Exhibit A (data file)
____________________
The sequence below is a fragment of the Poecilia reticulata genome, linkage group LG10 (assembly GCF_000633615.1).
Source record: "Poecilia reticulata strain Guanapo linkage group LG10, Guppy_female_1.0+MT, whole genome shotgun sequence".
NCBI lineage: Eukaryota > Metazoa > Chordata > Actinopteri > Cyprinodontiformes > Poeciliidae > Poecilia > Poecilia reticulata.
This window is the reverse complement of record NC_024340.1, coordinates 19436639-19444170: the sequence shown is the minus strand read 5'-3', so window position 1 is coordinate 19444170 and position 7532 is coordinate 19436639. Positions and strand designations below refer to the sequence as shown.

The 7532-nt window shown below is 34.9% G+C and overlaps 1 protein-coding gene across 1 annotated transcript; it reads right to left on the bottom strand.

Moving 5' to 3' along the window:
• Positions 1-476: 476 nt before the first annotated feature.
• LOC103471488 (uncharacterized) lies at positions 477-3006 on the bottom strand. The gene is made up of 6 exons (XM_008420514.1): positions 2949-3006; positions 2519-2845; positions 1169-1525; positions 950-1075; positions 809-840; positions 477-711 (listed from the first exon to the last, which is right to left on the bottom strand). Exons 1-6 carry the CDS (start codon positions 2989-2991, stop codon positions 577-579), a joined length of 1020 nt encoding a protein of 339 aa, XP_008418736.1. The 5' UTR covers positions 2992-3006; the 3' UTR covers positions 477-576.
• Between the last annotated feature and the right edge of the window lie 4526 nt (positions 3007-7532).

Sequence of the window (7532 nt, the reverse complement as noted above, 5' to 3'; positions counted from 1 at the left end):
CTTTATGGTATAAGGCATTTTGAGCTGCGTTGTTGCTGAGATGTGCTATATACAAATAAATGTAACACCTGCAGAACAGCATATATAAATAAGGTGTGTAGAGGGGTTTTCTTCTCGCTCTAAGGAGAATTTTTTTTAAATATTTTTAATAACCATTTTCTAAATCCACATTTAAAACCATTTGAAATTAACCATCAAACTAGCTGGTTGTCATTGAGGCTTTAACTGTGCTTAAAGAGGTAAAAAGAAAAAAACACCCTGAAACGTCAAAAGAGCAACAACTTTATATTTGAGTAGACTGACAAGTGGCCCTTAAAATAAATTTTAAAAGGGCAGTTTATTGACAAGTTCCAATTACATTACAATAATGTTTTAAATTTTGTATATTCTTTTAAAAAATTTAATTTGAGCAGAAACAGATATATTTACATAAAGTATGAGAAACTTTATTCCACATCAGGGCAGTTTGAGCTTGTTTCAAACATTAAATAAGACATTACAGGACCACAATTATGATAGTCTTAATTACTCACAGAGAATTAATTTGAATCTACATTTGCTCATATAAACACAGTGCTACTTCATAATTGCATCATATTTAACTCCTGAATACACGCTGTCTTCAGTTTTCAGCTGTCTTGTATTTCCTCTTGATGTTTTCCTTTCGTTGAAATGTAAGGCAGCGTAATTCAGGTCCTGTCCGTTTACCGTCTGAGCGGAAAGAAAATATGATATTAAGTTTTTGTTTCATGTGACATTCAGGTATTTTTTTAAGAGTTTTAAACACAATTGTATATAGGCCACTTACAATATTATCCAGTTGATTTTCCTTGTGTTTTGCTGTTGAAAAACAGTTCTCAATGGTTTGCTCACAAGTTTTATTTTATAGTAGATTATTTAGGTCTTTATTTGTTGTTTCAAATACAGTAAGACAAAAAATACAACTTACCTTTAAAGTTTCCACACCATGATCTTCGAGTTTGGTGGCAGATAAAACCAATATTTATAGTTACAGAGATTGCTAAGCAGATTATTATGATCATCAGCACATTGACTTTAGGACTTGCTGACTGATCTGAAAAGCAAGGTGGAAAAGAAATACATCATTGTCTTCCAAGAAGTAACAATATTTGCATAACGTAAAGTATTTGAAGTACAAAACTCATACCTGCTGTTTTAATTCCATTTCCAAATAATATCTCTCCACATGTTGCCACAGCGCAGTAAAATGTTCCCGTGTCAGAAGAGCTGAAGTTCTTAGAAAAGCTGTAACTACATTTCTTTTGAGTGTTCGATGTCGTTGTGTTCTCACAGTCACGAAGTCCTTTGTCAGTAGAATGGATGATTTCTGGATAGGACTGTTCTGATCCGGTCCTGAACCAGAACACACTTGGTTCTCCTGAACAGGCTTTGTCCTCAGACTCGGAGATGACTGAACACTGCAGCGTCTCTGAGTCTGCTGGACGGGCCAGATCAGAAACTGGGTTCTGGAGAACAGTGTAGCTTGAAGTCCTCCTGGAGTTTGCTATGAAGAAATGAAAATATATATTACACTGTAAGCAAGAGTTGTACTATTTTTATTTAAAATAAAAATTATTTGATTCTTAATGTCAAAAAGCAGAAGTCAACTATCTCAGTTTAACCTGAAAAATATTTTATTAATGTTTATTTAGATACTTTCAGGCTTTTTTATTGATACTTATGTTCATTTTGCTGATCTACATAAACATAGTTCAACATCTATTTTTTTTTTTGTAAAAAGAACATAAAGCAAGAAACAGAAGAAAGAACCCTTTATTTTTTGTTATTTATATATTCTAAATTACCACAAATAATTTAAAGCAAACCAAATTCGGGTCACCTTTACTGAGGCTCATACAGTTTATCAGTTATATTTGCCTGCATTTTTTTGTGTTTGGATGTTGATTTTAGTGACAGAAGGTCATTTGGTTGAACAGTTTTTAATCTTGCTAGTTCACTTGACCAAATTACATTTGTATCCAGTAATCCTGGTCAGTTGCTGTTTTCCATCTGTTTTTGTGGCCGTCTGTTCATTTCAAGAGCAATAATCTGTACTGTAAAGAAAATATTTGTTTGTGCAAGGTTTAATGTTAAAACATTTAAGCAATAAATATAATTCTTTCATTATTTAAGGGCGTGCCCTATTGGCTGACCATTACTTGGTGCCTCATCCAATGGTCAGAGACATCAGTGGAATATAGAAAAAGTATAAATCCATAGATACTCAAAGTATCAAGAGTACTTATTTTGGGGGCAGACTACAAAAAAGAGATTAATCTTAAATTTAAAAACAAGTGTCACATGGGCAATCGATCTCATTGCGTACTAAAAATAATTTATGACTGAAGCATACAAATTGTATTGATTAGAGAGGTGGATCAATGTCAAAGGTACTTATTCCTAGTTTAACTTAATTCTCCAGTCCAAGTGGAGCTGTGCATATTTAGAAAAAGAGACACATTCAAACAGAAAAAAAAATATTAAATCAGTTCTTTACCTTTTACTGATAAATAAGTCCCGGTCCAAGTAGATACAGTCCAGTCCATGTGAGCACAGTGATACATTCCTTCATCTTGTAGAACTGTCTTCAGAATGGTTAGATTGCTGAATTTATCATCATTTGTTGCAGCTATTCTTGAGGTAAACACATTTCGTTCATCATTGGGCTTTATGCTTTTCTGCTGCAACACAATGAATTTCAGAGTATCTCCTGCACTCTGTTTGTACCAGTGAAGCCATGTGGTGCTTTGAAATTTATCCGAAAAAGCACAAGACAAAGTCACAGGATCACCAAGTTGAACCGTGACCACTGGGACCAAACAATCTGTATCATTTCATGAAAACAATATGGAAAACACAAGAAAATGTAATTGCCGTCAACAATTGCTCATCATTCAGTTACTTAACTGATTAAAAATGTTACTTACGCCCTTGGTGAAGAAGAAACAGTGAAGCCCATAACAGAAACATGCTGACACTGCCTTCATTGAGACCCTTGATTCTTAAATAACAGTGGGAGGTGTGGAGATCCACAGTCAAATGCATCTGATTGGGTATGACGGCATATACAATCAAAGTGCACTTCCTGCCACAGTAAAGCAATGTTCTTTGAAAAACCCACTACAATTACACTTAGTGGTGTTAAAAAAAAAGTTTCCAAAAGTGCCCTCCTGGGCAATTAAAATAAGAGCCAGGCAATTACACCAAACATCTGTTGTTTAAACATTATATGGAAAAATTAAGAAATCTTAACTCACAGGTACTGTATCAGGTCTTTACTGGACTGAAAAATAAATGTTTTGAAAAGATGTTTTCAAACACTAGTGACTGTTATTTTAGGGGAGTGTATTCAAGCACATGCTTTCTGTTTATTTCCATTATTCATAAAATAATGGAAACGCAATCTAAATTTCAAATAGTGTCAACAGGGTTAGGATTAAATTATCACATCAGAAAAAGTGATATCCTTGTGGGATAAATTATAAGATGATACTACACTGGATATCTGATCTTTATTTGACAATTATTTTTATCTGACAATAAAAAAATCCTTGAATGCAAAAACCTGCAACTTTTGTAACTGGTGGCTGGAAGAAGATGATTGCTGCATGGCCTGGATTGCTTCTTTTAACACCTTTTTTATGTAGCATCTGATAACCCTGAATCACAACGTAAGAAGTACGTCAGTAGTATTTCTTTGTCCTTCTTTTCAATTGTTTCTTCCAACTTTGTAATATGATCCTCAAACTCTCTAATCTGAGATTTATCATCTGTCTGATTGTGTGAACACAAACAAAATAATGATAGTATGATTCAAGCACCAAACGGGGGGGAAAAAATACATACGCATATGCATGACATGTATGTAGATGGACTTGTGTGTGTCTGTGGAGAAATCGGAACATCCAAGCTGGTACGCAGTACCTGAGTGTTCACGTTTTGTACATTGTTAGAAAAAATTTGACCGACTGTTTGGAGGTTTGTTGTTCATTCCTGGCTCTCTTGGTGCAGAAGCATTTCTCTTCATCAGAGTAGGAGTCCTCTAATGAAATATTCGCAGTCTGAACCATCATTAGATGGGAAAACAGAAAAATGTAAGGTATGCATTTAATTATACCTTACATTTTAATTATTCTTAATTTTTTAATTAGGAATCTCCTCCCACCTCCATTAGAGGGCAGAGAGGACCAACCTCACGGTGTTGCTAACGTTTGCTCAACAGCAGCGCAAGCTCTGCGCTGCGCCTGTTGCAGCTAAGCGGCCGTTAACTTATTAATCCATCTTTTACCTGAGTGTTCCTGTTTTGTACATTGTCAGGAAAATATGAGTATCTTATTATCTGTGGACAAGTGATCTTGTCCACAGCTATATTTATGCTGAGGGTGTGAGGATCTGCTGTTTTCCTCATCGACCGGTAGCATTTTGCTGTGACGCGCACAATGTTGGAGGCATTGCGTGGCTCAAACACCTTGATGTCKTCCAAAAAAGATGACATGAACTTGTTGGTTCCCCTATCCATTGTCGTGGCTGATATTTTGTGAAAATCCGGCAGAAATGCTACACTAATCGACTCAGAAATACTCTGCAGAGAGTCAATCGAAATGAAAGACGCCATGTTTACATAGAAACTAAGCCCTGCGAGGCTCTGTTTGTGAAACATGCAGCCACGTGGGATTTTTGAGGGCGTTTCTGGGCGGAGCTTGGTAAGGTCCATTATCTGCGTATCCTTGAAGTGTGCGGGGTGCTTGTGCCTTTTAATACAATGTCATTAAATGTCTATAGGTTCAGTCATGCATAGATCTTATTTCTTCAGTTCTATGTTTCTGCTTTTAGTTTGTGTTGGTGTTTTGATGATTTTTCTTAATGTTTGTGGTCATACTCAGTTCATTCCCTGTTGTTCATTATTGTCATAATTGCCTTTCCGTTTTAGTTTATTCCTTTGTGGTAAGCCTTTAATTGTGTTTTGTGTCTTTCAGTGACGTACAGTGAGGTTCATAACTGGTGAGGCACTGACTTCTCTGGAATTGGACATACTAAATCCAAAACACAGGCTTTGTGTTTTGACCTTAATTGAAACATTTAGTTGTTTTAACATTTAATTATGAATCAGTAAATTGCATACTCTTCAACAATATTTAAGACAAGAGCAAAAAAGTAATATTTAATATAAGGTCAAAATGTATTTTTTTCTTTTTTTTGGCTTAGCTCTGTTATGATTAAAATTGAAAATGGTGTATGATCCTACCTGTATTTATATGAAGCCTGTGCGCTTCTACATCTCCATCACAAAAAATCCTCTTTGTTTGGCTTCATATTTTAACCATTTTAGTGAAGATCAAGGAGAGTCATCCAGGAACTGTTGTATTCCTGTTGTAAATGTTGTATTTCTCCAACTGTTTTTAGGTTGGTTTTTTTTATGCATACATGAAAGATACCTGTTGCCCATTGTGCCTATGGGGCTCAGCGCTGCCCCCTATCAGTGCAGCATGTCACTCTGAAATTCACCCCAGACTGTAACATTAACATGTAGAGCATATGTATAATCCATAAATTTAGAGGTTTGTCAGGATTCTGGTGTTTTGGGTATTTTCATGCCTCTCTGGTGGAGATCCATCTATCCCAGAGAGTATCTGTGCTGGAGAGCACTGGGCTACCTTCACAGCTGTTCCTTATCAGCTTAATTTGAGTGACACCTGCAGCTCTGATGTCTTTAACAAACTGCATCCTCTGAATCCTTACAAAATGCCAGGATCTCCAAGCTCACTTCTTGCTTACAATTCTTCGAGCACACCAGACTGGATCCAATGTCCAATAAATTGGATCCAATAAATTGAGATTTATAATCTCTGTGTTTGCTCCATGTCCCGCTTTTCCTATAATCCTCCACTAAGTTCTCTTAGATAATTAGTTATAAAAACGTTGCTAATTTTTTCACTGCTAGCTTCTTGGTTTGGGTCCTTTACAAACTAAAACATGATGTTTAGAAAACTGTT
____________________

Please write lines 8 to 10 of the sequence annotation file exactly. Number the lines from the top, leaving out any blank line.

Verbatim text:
• LOC103471488 (uncharacterized) lies at positions 477-3006 on the bottom strand. The gene is made up of 6 exons (XM_008420514.1): positions 2949-3006; positions 2519-2845; positions 1169-1525; positions 950-1075; positions 809-840; positions 477-711 (listed from the first exon to the last, which is right to left on the bottom strand). Exons 1-6 carry the CDS (start codon positions 2989-2991, stop codon positions 577-579), a joined length of 1020 nt encoding a protein of 339 aa, XP_008418736.1. The 5' UTR covers positions 2992-3006; the 3' UTR covers positions 477-576.
• Between the last annotated feature and the right edge of the window lie 4526 nt (positions 3007-7532).

Sequence of the window (7532 nt, the reverse complement as noted above, 5' to 3'; positions counted from 1 at the left end):